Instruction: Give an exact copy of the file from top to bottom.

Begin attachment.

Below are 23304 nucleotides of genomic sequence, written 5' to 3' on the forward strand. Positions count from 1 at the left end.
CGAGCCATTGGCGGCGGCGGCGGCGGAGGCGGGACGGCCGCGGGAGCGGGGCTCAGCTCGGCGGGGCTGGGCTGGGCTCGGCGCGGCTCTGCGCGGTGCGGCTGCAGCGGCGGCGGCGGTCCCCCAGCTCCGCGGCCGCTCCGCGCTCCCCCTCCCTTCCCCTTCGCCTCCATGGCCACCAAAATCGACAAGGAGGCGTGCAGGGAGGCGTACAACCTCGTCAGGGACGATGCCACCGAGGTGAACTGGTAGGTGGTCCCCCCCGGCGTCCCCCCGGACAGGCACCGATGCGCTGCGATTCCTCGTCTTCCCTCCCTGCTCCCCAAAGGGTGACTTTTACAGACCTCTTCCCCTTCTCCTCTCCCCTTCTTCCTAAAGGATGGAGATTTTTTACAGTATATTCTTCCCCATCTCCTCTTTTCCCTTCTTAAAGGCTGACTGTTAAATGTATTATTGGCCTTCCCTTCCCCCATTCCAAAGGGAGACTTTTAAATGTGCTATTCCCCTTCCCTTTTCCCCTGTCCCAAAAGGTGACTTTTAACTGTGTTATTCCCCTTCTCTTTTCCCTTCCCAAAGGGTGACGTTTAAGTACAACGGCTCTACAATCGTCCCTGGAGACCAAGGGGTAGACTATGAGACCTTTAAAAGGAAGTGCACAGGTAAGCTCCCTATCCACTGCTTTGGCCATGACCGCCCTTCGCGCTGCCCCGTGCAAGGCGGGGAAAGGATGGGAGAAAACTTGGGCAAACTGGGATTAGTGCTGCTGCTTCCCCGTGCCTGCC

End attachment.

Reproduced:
Below are 23304 nucleotides of genomic sequence, written 5' to 3' on the forward strand. Positions count from 1 at the left end.
CGAGCCATTGGCGGCGGCGGCGGCGGAGGCGGGACGGCCGCGGGAGCGGGGCTCAGCTCGGCGGGGCTGGGCTGGGCTCGGCGCGGCTCTGCGCGGTGCGGCTGCAGCGGCGGCGGCGGTCCCCCAGCTCCGCGGCCGCTCCGCGCTCCCCCTCCCTTCCCCTTCGCCTCCATGGCCACCAAAATCGACAAGGAGGCGTGCAGGGAGGCGTACAACCTCGTCAGGGACGATGCCACCGAGGTGAACTGGTAGGTGGTCCCCCCCGGCGTCCCCCCGGACAGGCACCGATGCGCTGCGATTCCTCGTCTTCCCTCCCTGCTCCCCAAAGGGTGACTTTTACAGACCTCTTCCCCTTCTCCTCTCCCCTTCTTCCTAAAGGATGGAGATTTTTTACAGTATATTCTTCCCCATCTCCTCTTTTCCCTTCTTAAAGGCTGACTGTTAAATGTATTATTGGCCTTCCCTTCCCCCATTCCAAAGGGAGACTTTTAAATGTGCTATTCCCCTTCCCTTTTCCCCTGTCCCAAAAGGTGACTTTTAACTGTGTTATTCCCCTTCTCTTTTCCCTTCCCAAAGGGTGACGTTTAAGTACAACGGCTCTACAATCGTCCCTGGAGACCAAGGGGTAGACTATGAGACCTTTAAAAGGAAGTGCACAGGTAAGCTCCCTATCCACTGCTTTGGCCATGACCGCCCTTCGCGCTGCCCCGTGCAAGGCGGGGAAAGGATGGGAGAAAACTTGGGCAAACTGGGATTAGTGCTGCTGCTTCCCCGTGCCTGCC